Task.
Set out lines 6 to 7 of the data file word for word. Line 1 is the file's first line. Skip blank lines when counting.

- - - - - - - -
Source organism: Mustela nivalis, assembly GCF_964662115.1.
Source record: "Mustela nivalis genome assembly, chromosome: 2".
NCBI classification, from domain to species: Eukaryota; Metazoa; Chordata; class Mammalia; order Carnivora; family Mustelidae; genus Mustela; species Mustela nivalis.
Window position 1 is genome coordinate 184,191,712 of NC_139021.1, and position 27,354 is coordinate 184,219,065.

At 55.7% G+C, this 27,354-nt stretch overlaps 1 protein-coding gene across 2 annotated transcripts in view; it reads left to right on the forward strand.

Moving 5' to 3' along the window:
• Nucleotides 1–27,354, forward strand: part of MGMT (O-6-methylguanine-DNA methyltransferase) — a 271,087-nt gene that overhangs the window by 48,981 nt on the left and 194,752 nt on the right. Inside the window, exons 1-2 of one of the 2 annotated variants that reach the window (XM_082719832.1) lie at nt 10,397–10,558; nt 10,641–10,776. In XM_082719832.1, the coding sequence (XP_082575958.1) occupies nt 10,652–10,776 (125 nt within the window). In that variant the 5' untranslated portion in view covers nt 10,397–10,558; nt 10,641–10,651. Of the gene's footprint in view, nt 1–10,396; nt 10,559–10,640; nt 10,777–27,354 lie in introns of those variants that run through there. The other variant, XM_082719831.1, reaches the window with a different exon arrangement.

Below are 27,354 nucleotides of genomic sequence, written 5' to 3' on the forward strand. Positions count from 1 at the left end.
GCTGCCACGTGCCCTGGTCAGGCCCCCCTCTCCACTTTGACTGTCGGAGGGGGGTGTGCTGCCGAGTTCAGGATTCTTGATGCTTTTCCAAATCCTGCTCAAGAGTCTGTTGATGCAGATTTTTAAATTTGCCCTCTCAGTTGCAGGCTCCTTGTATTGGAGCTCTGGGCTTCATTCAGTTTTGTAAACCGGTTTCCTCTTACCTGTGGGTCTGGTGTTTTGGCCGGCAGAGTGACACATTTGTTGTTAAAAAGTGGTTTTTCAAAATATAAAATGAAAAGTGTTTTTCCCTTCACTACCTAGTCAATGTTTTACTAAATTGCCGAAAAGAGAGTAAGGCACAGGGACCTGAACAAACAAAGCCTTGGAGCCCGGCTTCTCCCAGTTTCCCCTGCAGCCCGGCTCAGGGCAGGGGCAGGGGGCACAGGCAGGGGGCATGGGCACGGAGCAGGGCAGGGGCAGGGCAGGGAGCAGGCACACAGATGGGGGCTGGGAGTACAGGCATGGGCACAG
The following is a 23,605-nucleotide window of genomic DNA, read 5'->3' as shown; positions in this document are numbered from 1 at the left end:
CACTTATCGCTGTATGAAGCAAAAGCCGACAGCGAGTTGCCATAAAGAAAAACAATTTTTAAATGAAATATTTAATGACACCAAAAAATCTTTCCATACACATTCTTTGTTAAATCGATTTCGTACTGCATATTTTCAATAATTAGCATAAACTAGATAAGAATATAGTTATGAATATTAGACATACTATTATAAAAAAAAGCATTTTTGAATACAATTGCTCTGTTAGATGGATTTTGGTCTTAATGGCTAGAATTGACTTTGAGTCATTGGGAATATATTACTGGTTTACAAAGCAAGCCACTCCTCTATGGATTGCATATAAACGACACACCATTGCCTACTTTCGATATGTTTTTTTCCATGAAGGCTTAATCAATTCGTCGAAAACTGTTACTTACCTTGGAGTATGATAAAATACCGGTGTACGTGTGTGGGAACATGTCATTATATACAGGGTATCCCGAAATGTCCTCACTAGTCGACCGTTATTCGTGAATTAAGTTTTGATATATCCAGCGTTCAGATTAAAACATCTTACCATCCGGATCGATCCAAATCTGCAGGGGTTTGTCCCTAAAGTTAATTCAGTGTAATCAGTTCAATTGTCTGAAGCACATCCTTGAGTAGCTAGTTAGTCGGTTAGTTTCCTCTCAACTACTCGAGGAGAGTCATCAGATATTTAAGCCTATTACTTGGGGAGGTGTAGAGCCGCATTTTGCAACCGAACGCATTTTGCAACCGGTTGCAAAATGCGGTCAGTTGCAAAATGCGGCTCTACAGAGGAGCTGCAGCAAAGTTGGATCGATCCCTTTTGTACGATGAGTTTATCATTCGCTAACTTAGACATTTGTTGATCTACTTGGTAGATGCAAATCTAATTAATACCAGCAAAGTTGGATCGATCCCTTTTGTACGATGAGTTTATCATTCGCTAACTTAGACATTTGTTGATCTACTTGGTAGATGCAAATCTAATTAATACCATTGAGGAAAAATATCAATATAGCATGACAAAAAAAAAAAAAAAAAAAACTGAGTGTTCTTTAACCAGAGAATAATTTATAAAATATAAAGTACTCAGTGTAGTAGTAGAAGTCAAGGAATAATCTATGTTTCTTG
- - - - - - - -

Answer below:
Moving 5' to 3' along the window:
• Nucleotides 1–27,354, forward strand: part of MGMT (O-6-methylguanine-DNA methyltransferase) — a 271,087-nt gene that overhangs the window by 48,981 nt on the left and 194,752 nt on the right. Inside the window, exons 1-2 of one of the 2 annotated variants that reach the window (XM_082719832.1) lie at nt 10,397–10,558; nt 10,641–10,776. In XM_082719832.1, the coding sequence (XP_082575958.1) occupies nt 10,652–10,776 (125 nt within the window). In that variant the 5' untranslated portion in view covers nt 10,397–10,558; nt 10,641–10,651. Of the gene's footprint in view, nt 1–10,396; nt 10,559–10,640; nt 10,777–27,354 lie in introns of those variants that run through there. The other variant, XM_082719831.1, reaches the window with a different exon arrangement.